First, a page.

Besides leaving me alone at the office, Robert left me with some of his editorial duties, a pile of modern literature I still haven’t read, and a Star Trek flask emblazoned with the United Federation Of Planets emblem. He told me I’d need it. I found out what he meant almost immediately.
Rather quickly, I came to learn that Robert had shielded me from the professional criticism of “real” reporters. He had also answered questions for me that anyone working for a newspaper should already know. When he left, I was surrounded by reporters who had spent four to eight years conjugating verbs, compounding nouns and looking down their noses at anyone less educated. I wasn’t an alumnus of Jerk School, and they could smell it.
I wasn’t too surprised when I was fired. It was probably the best thing that happened to me – I got to (literally) give the middle finger to a bunch of stuck up college kids. The other good thing that happened was that I started freelancing for a Chicago-based videogame website. It specialized in cheats and walkthroughs for PlayStation games. Most of my job consisted of aggregating Usenet posts into FAQs and it wasn’t particularly interesting, but it gave me time to play the bass guitar in a band. I meandered through life right up until I got married to a woman who didn’t particularly approve of games, or fun or even me.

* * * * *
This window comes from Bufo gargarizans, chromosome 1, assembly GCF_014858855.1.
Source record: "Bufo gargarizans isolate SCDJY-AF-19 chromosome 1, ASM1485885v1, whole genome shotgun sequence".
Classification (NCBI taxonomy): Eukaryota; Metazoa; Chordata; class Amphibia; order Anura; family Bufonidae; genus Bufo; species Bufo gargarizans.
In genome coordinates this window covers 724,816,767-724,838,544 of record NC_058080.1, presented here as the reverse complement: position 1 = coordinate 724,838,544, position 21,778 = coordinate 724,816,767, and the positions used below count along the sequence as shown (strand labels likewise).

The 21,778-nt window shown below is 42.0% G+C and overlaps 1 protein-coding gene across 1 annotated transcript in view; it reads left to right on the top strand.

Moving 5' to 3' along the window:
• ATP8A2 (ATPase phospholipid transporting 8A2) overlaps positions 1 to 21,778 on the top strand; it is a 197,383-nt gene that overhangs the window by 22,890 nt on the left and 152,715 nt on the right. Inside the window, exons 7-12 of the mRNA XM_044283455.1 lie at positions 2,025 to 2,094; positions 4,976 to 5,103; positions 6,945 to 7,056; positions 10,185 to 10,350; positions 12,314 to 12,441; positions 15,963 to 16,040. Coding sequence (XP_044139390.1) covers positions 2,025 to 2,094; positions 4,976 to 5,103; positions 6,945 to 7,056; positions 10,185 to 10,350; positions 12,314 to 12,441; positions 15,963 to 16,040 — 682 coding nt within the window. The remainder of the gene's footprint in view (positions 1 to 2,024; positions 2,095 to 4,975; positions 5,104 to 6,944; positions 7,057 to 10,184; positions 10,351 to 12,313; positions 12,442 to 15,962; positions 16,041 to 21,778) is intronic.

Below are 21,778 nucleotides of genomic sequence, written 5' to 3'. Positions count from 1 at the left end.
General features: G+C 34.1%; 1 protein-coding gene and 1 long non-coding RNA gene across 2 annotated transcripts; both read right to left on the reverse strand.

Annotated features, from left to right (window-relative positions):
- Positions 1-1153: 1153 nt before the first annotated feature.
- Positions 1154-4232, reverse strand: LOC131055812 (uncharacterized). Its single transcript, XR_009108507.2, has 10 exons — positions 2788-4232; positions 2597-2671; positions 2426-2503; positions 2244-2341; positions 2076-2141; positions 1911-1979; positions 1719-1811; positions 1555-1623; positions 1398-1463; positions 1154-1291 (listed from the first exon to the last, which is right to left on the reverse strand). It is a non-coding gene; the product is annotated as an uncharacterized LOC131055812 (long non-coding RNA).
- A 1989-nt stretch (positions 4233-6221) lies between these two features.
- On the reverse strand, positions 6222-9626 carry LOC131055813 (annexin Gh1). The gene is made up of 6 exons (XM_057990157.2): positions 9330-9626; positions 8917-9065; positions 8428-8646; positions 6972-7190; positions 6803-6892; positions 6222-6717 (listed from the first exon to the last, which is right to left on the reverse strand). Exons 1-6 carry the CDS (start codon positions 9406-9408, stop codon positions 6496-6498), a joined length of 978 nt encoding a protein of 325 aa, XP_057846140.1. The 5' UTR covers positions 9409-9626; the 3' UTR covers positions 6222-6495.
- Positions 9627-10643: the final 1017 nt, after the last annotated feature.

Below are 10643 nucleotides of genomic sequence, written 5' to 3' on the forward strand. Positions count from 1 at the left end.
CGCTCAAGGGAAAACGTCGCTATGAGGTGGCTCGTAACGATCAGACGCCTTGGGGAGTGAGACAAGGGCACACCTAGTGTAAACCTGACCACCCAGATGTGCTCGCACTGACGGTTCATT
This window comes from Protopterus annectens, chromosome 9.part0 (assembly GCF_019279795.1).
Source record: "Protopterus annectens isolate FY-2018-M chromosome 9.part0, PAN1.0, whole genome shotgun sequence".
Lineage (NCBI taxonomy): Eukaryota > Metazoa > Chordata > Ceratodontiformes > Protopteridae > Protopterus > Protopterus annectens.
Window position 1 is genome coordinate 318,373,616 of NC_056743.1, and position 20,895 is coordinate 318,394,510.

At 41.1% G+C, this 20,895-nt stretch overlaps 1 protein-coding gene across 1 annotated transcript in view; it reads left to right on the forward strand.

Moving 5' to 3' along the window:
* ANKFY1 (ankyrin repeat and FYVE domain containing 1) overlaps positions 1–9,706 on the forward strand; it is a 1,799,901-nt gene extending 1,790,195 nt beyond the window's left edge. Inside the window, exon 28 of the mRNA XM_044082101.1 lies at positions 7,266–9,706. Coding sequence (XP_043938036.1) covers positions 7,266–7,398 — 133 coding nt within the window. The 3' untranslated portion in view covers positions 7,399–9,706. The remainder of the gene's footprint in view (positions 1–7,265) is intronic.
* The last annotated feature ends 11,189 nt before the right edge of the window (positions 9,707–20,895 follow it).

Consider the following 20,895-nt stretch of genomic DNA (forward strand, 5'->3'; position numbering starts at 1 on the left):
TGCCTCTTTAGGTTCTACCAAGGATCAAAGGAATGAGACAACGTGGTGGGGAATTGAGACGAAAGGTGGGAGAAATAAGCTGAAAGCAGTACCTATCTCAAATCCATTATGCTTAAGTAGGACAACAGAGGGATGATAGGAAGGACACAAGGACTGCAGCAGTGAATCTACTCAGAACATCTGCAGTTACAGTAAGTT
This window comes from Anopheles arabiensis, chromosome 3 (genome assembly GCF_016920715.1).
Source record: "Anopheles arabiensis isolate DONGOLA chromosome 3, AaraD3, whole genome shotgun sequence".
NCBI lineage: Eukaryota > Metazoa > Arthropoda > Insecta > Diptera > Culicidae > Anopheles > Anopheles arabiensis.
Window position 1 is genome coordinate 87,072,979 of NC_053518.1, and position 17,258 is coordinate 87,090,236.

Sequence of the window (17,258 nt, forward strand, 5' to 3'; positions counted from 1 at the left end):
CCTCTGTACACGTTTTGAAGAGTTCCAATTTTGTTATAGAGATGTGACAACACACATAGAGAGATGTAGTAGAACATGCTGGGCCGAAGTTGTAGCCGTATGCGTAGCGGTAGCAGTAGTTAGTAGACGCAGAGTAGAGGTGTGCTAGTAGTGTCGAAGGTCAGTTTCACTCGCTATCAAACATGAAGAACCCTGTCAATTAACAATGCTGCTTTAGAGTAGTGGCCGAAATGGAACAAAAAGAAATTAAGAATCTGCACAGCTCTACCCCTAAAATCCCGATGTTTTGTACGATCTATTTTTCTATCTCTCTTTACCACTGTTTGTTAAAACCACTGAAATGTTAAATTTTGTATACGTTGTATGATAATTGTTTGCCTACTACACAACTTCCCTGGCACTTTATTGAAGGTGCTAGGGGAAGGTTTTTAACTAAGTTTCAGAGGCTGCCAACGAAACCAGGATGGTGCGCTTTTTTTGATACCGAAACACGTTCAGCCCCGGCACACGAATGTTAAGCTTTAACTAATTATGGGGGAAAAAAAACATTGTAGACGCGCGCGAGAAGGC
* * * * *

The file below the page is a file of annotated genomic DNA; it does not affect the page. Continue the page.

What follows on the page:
I learned a year ago that Robert Kaneichi had died of heart failure.
A mutual friend said that he died of a bad diet and stress. Robert decided to marry Nancy, a woman who had worked in the classifieds section of the paper. I had planned to call him to congratulate him but that never happened. Later, my friend told me that Nancy had cheated on Robert with his brother on the family room couch while he was asleep upstairs. When I heard that, I planned to call him and buy him a beer and share my own travails with women -that also never happened.
A month or so before Robert died, he sent me an email asking me how I was doing and asking if we might get together for some beers and Halo. I didn’t mean to ignore it. It’s just that sometimes you get caught up in your own shit and forget about what’s important.
Anyway, I have to go; I think my Tateroni Pizza is done.
Marion Cox’s invites his readers to honor Robert’s memory by inventing their own Power-foods.